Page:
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Penticton  

Tightrope of floods, drought

Winter has broken its grip on the Okanagan Valley — snow is melting as temperatures hit double digits for the first time this year.

After two years of record flooding, attention is turning to the spring freshet.

Local snowpacks are below average, but right where they were at the same time in 2017, forcing water managers to balance a tightrope between planning for floods or drought.

Okanagan section head and Penticton dam manager Shaun Reimer says current modelling is recommending he keep the lake as high as possible, but lessons learned during 2017 has him lowering the lake slowly over the next few weeks.

“We are still probably 5-6 centimetres above what would be a typical lake elevation for this time of year, but we are trying to strike that balance between being careful of another 2017 in case it starts raining, and also being careful of the drought that could form.”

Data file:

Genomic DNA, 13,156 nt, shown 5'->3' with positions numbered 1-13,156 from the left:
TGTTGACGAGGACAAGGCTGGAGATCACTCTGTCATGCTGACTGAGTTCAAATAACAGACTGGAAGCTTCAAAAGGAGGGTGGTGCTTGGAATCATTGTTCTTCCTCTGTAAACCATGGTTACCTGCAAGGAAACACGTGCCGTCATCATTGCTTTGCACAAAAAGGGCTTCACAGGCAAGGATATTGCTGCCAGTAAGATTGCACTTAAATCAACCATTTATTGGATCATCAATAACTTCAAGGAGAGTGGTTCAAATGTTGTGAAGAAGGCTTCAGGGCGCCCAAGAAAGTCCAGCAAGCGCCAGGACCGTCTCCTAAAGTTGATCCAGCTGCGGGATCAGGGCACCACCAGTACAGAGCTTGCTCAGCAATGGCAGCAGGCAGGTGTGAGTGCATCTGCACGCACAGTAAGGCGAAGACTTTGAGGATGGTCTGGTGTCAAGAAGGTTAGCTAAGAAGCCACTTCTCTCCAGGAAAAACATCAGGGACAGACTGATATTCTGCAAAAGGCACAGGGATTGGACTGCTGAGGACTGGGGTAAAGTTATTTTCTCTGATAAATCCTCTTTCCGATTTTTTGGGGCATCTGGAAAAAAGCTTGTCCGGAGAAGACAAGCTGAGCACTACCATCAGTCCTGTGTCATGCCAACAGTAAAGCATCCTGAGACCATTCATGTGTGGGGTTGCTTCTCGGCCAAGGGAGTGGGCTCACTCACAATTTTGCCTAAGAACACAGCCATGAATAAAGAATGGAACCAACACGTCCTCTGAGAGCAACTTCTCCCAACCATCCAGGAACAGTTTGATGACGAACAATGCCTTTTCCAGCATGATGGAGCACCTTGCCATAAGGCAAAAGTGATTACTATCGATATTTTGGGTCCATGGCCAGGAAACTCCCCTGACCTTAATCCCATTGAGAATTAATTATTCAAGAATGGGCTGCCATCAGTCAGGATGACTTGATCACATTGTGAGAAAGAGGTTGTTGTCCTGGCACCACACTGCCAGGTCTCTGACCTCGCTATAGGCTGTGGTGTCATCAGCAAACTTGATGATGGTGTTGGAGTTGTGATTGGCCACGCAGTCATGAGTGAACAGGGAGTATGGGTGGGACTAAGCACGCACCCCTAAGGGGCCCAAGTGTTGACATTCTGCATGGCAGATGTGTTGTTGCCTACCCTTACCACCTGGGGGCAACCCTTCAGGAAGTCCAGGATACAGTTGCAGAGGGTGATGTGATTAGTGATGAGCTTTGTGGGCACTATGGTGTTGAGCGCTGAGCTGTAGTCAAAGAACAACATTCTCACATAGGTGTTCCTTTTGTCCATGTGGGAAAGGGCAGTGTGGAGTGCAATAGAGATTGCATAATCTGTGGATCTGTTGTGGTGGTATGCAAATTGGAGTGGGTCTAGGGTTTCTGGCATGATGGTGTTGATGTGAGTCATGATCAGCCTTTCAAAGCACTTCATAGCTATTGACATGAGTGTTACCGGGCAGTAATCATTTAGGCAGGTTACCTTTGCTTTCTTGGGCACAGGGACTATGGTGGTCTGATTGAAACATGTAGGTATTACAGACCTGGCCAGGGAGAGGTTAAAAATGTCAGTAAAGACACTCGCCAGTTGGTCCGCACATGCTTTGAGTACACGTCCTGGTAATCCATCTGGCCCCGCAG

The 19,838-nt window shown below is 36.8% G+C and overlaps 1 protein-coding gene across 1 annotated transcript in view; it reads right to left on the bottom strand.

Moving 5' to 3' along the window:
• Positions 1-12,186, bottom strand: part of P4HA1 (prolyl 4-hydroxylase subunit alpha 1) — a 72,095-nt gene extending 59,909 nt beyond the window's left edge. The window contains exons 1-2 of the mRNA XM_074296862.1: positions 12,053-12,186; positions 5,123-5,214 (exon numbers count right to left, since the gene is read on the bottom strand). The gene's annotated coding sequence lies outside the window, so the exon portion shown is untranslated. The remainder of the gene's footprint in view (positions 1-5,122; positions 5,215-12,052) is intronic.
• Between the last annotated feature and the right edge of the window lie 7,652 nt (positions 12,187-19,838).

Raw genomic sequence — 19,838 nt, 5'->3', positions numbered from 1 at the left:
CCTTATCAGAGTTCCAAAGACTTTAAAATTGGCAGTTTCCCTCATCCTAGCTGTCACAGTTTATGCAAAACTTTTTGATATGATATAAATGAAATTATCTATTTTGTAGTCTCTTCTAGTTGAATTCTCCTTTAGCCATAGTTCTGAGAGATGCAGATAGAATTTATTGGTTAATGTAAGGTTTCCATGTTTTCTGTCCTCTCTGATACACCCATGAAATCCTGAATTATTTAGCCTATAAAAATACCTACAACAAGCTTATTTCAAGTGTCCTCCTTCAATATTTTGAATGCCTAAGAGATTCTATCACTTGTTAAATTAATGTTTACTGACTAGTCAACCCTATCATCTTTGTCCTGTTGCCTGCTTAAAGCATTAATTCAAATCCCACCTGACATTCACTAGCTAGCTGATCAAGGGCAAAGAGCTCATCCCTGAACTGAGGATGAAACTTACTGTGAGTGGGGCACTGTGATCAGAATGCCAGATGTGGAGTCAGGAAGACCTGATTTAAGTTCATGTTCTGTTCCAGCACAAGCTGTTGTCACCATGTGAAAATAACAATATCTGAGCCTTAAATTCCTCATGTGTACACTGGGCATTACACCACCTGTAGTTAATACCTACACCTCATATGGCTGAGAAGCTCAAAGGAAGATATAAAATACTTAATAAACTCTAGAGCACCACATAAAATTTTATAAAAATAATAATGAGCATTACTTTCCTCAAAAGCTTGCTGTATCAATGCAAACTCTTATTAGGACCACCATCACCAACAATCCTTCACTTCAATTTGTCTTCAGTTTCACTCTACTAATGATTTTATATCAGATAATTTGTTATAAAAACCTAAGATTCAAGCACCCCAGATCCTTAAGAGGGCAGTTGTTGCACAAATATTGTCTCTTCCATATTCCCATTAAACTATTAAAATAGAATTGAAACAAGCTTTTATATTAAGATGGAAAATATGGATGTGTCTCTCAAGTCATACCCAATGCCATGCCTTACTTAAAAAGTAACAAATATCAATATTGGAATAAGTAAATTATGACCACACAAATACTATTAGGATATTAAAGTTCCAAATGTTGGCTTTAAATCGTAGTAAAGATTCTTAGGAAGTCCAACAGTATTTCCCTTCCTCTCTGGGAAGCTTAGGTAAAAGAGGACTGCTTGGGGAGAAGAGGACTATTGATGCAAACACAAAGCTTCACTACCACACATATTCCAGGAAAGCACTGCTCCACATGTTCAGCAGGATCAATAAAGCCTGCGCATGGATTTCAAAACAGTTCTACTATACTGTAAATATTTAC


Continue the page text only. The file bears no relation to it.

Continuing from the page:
“Everyday that we see sunshine is more likely to be in that direction [drought] rather than flooding,” he added.

Reimer says what has been a relatively dry March so far is what differentiates this year from 2017; “In March, April and May of that year we almost had observable rain or some form of precipitation every day — 90 of the 92 days that made up those three months.”

South of the border, Washington State has been more aggressive with its drought forecasting, but Reimer says that is likely due to their reliance on the Similkameen River, which has a snowpack just 72 per cent of normal.

If the Okanagan swings into drought conditions this year, Reimer says there is no reason to panic, as the watershed has the ability to bounce back quickly if conditions lift in following years.

He pointed to 2003, 2009 and 2015 as drier years in recent memory.

“But fortunately the following years there was enough water to make up the difference and to basically fill the lake,” he said.

The severe multi-year drought of 1929-31 is regarded to the “benchmark” that the provincial government works to avoid by managing Okanagan Lake levels.



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